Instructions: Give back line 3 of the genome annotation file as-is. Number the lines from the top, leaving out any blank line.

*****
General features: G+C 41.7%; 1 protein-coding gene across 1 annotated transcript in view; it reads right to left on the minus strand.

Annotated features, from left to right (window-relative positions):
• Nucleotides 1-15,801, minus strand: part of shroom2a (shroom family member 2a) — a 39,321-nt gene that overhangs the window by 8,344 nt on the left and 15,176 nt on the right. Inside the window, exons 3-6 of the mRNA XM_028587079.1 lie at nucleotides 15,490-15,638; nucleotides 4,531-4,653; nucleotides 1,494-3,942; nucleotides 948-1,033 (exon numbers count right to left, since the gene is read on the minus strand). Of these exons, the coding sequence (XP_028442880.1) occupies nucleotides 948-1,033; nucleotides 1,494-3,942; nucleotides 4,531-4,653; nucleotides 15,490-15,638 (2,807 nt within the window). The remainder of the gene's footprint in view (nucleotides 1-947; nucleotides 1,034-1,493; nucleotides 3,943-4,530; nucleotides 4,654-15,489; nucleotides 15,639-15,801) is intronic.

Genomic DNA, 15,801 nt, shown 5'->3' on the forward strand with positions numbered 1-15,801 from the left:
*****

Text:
• Nucleotides 1-15,801, minus strand: part of shroom2a (shroom family member 2a) — a 39,321-nt gene that overhangs the window by 8,344 nt on the left and 15,176 nt on the right. Inside the window, exons 3-6 of the mRNA XM_028587079.1 lie at nucleotides 15,490-15,638; nucleotides 4,531-4,653; nucleotides 1,494-3,942; nucleotides 948-1,033 (exon numbers count right to left, since the gene is read on the minus strand). Of these exons, the coding sequence (XP_028442880.1) occupies nucleotides 948-1,033; nucleotides 1,494-3,942; nucleotides 4,531-4,653; nucleotides 15,490-15,638 (2,807 nt within the window). The remainder of the gene's footprint in view (nucleotides 1-947; nucleotides 1,034-1,493; nucleotides 3,943-4,530; nucleotides 4,654-15,489; nucleotides 15,639-15,801) is intronic.